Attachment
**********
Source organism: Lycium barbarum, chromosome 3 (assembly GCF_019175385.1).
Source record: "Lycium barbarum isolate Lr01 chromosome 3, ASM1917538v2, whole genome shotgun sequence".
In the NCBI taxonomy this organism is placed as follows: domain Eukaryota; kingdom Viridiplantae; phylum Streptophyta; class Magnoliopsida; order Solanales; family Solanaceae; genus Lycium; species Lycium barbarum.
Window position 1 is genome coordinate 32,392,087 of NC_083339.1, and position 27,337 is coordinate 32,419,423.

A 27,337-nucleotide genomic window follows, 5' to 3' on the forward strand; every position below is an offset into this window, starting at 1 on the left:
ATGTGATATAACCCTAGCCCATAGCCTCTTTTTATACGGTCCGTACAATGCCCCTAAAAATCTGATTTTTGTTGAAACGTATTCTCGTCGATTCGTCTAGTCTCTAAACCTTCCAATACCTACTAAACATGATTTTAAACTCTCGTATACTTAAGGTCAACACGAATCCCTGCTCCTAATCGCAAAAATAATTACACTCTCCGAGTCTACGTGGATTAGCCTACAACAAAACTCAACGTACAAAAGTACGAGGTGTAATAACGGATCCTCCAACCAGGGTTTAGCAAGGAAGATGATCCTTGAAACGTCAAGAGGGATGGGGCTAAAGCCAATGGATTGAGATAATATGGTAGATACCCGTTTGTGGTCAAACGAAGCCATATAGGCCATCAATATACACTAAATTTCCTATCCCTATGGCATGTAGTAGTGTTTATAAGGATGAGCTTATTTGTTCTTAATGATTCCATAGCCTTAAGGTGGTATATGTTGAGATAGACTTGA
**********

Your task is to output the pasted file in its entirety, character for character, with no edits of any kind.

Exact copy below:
Source organism: Lycium barbarum, chromosome 3 (assembly GCF_019175385.1).
Source record: "Lycium barbarum isolate Lr01 chromosome 3, ASM1917538v2, whole genome shotgun sequence".
In the NCBI taxonomy this organism is placed as follows: domain Eukaryota; kingdom Viridiplantae; phylum Streptophyta; class Magnoliopsida; order Solanales; family Solanaceae; genus Lycium; species Lycium barbarum.
Window position 1 is genome coordinate 32,392,087 of NC_083339.1, and position 27,337 is coordinate 32,419,423.

A 27,337-nucleotide genomic window follows, 5' to 3' on the forward strand; every position below is an offset into this window, starting at 1 on the left:
ATGTGATATAACCCTAGCCCATAGCCTCTTTTTATACGGTCCGTACAATGCCCCTAAAAATCTGATTTTTGTTGAAACGTATTCTCGTCGATTCGTCTAGTCTCTAAACCTTCCAATACCTACTAAACATGATTTTAAACTCTCGTATACTTAAGGTCAACACGAATCCCTGCTCCTAATCGCAAAAATAATTACACTCTCCGAGTCTACGTGGATTAGCCTACAACAAAACTCAACGTACAAAAGTACGAGGTGTAATAACGGATCCTCCAACCAGGGTTTAGCAAGGAAGATGATCCTTGAAACGTCAAGAGGGATGGGGCTAAAGCCAATGGATTGAGATAATATGGTAGATACCCGTTTGTGGTCAAACGAAGCCATATAGGCCATCAATATACACTAAATTTCCTATCCCTATGGCATGTAGTAGTGTTTATAAGGATGAGCTTATTTGTTCTTAATGATTCCATAGCCTTAAGGTGGTATATGTTGAGATAGACTTGA